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New York Inmates Forced to Make Hand Sanitizer, But Lack Coronavirus Protection

Gov. Andrew Cuomo boasts about producing sanitizer while ignoring the plight of Black and Brown prisoners.

New York Gov. Andrew Cuomo has been attempting to assist state health officials in battling the coronavirus outbreak but some people are questioning his methods.

Yesterday (March 9), news broke that Cuomo had enlisted prison labor to mass produce state-made hand sanitizer.

So are Black and Brown bodies being used to combat COVID-19, but not benefitting from their work? Seems like it.

"We are introducing New York State Clean hand sanitizer, made conveniently by the state of New York. This is a superior product to products now on the market," said Cuomo, who was responding to price gouging for a product that normally retails for less than $2 for a few ounces in most stores.

"Corcraft, actually, is making it for the state,” the governor explained. “Corcraft makes glass cleaner, floor cleaners, degreaser, laundry detergent, vehicle fluids, hand cleaner, and now they make hand sanitizer with alcohol. Our current capacity is 100,000 gallons per week, and we'll be ramping up."

 

But Corcraft is the name of  the brand of products manufactured by the New York State Department of Corrections, meaning it’s made by prison inmates. New York City website Gothamist reports, the hand sanitizer is made by 98 prisoners at Great Meadow Correctional Facility, a men's maximum security prison in Comstock, N.Y.

While the inmates are making the product to keep the spread of COVID-19 at bay, they are only earning 16 cents an hour, compared to the $15 New York state minimum wage. What’s more, it’s not clear how they will get sanitizer themselves for protection from the virus, although so far there have been no reports of the disease entering the state prison system.

If prisoners in New York -- 49 percent of which are Black -- are going to be forced to create items that will help New Yorkers avoid contracting a potentially deadly disease why isn’t there also a plan to protect them as well?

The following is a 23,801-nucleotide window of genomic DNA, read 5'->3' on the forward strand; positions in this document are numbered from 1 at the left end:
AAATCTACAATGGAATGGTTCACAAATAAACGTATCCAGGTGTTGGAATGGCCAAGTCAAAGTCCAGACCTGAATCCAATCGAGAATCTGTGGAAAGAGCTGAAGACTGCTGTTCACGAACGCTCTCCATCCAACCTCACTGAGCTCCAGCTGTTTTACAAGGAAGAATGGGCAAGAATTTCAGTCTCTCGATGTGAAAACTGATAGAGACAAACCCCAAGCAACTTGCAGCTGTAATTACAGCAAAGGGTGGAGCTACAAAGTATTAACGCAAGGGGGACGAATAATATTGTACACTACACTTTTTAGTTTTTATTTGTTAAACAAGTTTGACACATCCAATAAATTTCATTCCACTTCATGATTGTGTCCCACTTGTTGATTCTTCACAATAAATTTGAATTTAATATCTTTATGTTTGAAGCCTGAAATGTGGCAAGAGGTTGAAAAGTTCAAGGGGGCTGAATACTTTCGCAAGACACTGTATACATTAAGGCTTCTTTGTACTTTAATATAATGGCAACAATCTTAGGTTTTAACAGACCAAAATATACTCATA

Cuomo’s plan has angered the Legal Aid Society, which sent out an email condemning the action. 

“From fighting dangerous forest fires to now mass producing vital hand sanitizer, government and big business continue to force the labor of incarcerated individuals – for pennies on the dollar – for a political purpose or to line their own pockets,” said a statement from Legal Aid Society officials Tina Luongo, attorney-in-charge of the Criminal Defense Practice, and Adriene Holder, attorney-in-charge of the Civil Practice. 

“These individuals work for less than a dollar a day under threat of punishment – including solitary confinement –  if they refuse,” they continued. “Albany must pay these individuals the minimum wage and lawmakers must legislate to eradicate forced labor across our state for good.”

Cuomo did say New York State Clean sanitizer will be distributed to state agencies, including prisons, but Department of Corrections visitors rules state prisoners are prohibited from receiving this particular kind of hand sanitizer because of its alcohol content. 

"No item may be received which lists alcohol as an ingredient." the visitor handbook states.

Prisons are places where viruses can easily spread, depending on the conditions. Major outbreaks have been kept in check in recent years, but an outbreak of stomach flu in Chicago’s Cook County jail required the quarantine of 700 inmates, according to the Associated Press. Because of the COVID-19 scare, U.S. prisons have been put on high alert.

It’s not clear what the department’s plan is to prevent the virus from affecting the incarcerated, which like many other states are disproportionately represented by people of color.

Perhaps it’s time for Cuomo to clarify before he has more on his hands than sanitizer.

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